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How the government is helping billionaire investors

How the government is helping billionaire investors

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Carl Icahn, Dan Loeb, and Bill Ackman are just three of the many billionaire activist fund managers who grabbed headlines in 2013.

According to Anthony Scaramucci, managing partner of the $9.6 billion fund-of-funds SkyBridge Capital, we can expect more activism in the years to come and it's all thanks to Dodd-Frank Act. Signed into law in 2010, Dodd-Frank was meant to regulate Wall Street in the wake of the financial crisis. However, activist shareholders are using it to gain leverage with companies.

"They've changed a lot of the specifics in terms of minority shareholder rights," says Scaramucci says of the Dodd-Frank Act. "I think the intention there was to protect the mom and pop investor – the small investor. It's had the unintended consequence of giving billionaire activist hedge fund managers the opportunity to use these rules to exert influence over the CEOs and their corporate boards of directors."

Scaramucci believes the next three or four years will see even more activism. His SkyBridge fund now allocates about 40% of its portfolio to the likes of Dan Loeb's Third Point Management, Barry Rosenstein's Jana Partners, Nelson Peltz's Trian Fund, and Leon Cooperman's Omega Advisors. The confluence of favorable regulations and large cash holdings by companies will make activists all the more, well, active, predicts Scaramucci.

(Read: BlackBerry shares rise after Third Point discloses stake)

"As people start to understand that with smaller amounts of capital," says Scaramucci, "they can influence these boards of directors and they can get them to do certain things…. The big macro positive is that there's $2.8 trillion of cash sitting on the S&P 500 balance sheet. This is the highest percentage of market capitalized cash since the early 1950s. So, this is very, very positive for this sort of type of investing. You've got positive regulation, cash that CEOs need to deploy, and it creates a rich opportunity set for these sorts of people."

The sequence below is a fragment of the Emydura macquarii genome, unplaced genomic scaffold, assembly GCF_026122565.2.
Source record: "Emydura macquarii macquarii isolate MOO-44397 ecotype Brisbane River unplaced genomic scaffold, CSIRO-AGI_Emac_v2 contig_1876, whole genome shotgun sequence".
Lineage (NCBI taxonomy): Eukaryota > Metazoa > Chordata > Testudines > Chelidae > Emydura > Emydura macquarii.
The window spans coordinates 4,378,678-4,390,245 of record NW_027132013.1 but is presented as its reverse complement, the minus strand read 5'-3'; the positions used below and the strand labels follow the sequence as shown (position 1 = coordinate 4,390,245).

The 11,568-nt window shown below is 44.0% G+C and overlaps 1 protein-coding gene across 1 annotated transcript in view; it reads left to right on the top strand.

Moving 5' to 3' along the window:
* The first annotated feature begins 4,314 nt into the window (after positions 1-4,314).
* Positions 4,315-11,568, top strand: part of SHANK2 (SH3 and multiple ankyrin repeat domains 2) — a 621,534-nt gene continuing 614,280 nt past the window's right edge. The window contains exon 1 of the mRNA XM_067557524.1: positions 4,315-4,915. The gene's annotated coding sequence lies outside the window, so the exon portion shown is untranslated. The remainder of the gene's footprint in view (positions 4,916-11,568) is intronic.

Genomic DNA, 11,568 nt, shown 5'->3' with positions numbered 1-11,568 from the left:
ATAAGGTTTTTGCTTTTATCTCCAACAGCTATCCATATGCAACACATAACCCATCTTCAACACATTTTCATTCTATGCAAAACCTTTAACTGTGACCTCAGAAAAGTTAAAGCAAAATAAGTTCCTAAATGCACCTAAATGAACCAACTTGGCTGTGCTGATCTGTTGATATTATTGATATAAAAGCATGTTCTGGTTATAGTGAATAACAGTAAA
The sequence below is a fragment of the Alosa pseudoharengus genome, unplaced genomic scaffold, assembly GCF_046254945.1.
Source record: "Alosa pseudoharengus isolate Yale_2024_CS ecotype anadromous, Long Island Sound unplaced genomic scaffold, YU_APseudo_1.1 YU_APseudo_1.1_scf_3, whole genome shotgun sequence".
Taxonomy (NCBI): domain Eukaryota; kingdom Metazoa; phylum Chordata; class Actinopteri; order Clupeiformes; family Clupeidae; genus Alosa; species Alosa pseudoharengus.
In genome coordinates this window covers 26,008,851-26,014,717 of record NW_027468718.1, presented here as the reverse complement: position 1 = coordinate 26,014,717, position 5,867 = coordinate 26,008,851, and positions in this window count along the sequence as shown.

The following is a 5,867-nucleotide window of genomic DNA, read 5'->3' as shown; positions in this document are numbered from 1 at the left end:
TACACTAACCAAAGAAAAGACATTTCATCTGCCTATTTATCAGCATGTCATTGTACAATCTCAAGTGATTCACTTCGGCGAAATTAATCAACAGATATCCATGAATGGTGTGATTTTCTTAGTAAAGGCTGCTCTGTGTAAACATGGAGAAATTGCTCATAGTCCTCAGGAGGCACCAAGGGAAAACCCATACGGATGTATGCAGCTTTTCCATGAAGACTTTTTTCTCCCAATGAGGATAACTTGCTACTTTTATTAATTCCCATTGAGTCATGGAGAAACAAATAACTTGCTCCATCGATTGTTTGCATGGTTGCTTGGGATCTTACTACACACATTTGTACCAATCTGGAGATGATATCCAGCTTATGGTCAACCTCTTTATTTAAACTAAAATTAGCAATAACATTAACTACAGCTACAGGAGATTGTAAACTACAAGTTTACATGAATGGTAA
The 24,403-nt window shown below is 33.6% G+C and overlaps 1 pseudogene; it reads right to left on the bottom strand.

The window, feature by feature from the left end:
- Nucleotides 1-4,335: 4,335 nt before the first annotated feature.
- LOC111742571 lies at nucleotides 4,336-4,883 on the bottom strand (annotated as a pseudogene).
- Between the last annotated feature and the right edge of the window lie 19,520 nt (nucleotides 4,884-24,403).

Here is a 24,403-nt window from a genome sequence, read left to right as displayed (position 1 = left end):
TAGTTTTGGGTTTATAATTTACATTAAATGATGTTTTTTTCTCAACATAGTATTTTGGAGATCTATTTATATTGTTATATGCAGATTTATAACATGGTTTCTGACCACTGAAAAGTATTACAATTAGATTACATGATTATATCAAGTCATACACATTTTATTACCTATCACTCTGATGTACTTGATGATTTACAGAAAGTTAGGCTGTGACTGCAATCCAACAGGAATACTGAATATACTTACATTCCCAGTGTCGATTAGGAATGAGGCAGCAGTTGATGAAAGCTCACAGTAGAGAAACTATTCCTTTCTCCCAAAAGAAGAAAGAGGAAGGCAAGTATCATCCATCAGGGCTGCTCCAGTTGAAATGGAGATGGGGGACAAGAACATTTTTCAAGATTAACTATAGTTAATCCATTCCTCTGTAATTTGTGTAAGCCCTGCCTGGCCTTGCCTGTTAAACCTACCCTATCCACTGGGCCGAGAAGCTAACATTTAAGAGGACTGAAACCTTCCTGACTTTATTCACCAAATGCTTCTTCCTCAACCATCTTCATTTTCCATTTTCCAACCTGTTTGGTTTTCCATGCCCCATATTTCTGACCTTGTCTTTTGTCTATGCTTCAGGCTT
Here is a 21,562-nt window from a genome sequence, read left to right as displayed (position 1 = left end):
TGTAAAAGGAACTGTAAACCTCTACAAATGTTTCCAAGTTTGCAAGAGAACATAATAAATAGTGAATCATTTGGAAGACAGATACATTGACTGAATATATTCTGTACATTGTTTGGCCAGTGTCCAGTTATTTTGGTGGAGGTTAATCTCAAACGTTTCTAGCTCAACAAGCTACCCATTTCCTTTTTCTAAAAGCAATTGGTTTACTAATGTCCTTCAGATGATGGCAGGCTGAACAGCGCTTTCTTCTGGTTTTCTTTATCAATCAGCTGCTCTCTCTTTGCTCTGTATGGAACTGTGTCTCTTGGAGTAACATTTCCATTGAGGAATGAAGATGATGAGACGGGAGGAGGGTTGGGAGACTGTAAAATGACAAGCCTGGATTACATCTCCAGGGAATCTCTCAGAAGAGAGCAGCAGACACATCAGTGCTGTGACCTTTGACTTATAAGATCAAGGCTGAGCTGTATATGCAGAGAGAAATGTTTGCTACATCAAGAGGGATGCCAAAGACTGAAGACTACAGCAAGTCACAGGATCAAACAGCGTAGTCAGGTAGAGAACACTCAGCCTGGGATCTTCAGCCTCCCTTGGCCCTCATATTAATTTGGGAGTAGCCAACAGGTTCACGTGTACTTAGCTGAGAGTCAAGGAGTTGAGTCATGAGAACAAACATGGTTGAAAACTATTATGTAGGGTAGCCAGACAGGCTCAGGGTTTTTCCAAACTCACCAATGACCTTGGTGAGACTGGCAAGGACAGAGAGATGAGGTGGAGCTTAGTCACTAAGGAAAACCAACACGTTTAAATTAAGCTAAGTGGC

Scaramucci also believes investors can figure out which the companies may be the next targets for activist investors.

"They're running screens on large cap names that have stale management – guys that have been around 10, 15, or 20 years – settled boards, [and] tons of cash piling up on their balance sheet," says Scaramucci. He thinks three ideal candidates for activist fund managers are consumer product companies Procter & Gamble, Colgate-Palmolive, and Kimberly-Clark. Carl Icahn's recent engagement with Apple's leadership may offer an example of what could happen with these companies.

(Use: CNBC's Stock Screener tool)

"Look at what Carl Icahn did with Apple," says Scaramucci. "Just a little bit of pressure there led to those share buybacks. And, he stepped away from it now but that was a positive shareholder event."

To see the full interview with Scaramucci on activist fund managers in the coming years, watch the video above.

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